By Alex Wheatley

In any context there are many questions with factual answers which are difficult to answer; “have you considered an affair?”, “how many vegetables do you eat?”, “how often do you go to the gym?”, “have you lied to your boss?” to name just a few.

When it comes to a question like “how much do you drink” it can be hard enough to be honest to ourselves let alone a researcher! Fortunately the anonymity and context of online research puts it in a unique position to secure honest answers to sensitive questions; however this is no easy feat. When we ask a question there are many hurdles we must overcome to reach an honest answer.

Some of these are unique to online research. If we ask someone ‘which of these do you own?’ for instance, there’s an array of biasing factors that can impact our responses:

  • acquiescence bias creates over-claim simply because we like to say yes
  • you may have an owned an item in the past or plan to buy one, that’s basically a yes… right?
  • you could be curious to see what questions come up if you click something you like
  • you’ve got something close, I’m sure that counts…
  • there’s the dreaded miss-click
  • or sod it I’ll lie, why not! I’m sure my answers will still be interesting for them

Moreover, in any context there are a plethora of barriers to the truth that aren’t unique to survey research and go beyond simple questions of ownership. Some questions are embarrassing to answer, some are tricky to put a number on and others can be hard to remember.

In a survey these issues can be further exacerbated by privacy concerns and the desire to get through the survey quickly. Whatever the issue the result however is the same – we cannot take an honest answer for granted.

To help the researcher in navigating this minefield Lightspeed GMI embarked on a multination project to establish the best means of securing honest answers. By experimenting with different methodologies and observing in the data the amount of confessions we elicited, we were able to evaluate which produced the most honest responses. Providing a toolset to exploit the online survey’s unique ability to illicit an invaluable level of honesty.

Our findings divided the issue into three main categories:

  • ‘Questions we’re scared to tell the truth about’
  • ‘Questions we lie to ourselves about’
  • ‘Questions we want to lie about’, each category presenting its own set of issues

The investigation into these three categories utilised: a series of sensitive question such as “Do you always wash your hands in the toilet?”, the self-observation question of ‘How much alcohol do you drink?’ and the over-claim tempting question “Do you own a tablet?”.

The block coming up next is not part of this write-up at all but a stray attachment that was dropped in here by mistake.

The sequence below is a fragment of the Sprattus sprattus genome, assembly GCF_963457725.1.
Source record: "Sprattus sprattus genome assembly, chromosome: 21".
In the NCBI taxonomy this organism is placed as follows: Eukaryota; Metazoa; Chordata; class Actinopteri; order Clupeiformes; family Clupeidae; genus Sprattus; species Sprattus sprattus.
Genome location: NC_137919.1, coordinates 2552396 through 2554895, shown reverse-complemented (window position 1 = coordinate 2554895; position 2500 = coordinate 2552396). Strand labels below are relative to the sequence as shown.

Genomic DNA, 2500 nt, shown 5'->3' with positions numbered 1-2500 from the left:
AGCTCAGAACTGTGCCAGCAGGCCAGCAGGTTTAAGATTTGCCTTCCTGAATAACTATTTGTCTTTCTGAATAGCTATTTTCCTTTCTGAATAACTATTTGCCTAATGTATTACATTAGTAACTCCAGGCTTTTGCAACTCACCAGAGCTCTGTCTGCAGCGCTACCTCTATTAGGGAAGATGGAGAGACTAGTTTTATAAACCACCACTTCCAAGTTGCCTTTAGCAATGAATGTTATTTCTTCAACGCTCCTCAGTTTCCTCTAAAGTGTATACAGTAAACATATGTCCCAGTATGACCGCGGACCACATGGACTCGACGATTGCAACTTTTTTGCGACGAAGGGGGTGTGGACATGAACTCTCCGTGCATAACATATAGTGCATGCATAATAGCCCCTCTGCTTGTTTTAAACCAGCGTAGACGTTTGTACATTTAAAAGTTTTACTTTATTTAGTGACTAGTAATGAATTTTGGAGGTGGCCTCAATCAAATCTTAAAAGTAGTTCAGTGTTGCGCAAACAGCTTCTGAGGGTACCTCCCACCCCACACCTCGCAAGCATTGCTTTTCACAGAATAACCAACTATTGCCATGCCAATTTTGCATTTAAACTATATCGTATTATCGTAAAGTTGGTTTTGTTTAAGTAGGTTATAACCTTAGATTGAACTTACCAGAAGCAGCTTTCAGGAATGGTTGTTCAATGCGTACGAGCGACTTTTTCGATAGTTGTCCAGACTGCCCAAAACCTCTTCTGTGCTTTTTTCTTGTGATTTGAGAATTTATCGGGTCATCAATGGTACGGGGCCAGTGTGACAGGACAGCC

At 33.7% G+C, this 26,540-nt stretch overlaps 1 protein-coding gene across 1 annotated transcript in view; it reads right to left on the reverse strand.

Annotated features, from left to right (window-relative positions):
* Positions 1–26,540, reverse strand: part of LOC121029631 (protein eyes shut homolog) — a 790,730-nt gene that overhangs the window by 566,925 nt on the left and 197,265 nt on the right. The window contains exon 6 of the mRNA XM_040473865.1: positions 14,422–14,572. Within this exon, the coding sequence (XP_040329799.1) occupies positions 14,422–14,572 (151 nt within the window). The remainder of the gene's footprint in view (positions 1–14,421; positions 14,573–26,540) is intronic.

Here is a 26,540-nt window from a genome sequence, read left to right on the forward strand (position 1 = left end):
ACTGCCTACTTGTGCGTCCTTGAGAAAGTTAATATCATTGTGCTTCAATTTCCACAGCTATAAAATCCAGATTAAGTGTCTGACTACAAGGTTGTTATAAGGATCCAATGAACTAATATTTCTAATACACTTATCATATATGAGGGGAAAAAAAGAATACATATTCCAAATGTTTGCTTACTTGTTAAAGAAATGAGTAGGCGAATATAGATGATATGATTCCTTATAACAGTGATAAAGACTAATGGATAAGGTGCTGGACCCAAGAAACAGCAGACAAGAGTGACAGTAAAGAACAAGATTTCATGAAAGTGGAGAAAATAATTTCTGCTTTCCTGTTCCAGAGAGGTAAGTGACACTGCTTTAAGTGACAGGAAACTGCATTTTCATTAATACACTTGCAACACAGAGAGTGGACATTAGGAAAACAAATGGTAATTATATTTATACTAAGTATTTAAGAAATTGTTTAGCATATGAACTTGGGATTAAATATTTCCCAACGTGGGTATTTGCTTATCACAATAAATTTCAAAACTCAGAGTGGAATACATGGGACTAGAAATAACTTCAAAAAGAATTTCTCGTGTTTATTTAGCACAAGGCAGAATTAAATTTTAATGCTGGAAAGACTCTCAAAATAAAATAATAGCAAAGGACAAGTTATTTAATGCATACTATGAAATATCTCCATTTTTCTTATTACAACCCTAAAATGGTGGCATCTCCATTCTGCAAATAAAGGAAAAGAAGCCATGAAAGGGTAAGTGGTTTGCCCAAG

The conclusion of our theory and research has been the development of the following three doctrines:

  1. Questions we’re scared to tell the truth about

When you ask someone a sensitive question that they might be scared or embarrassed to answer, the determining factor in whether they feel comfortable giving you a truthful answer is your relationship with them. In a survey you only have one opportunity to build a rapport that puts your respondent at ease, and that’s the introduction. Our research found that the key to getting people to answer sensitive questions is to engage them emotively and firmly with a powerful introduction. The most successful approach for us was one which broke down our key messages of trust framed within the challenge; “Can you answer our questions as if no one was listening?” and followed by the pledge “I promise to tell the truth!”. We’re not suggesting every survey should have a pledge; but ultimately our approach was much more effective than a traditional introduction because it didn’t make our respondents ever think ‘what is that to you?’ when asked a sensitive question!

  1. Questions we lie to ourselves about

The self-deception at play when you ask respondents to make an observation about their behaviour is not something that a strong rapport can solve. In fact, our research found the barriers to truth here are not necessarily a matter of honesty or deception at all. The biggest obstacle a respondent faces when trying to make an accurate self-observation is simply calculating the value. We get the most truthful data not when we attempt to combat dishonesty; but when we break down the task to make it simple for the respondent to evaluate, and by giving a time frame rather than burdening the respondent with ambiguous task of averaging, a task that should be the researcher’s anyway!

  1. Questions we want to lie about

When asking questions which might tempt respondents to actively lie we go beyond the truth invoking powers of a strong rapport. Instead we need to be craftier and ask the question without them realising we have asked it! We got the most truthful responses to our tablet ownership question when we disguised the question by asking it less directly. Asking instead if they wanted a tablet first; then if they said ‘yes’ asking if this was to replace an old one, and if they said ‘no’ asking if this was because they already had one. However, our research showed that while we should ask our question in a less direct form, we must remember to still ask it directly; avoid the temptation to utilise a question format which does not force an answer as component based selection biases strongly influence data.

Alex Wheatley, Research Innovator, Lightspeed GMI

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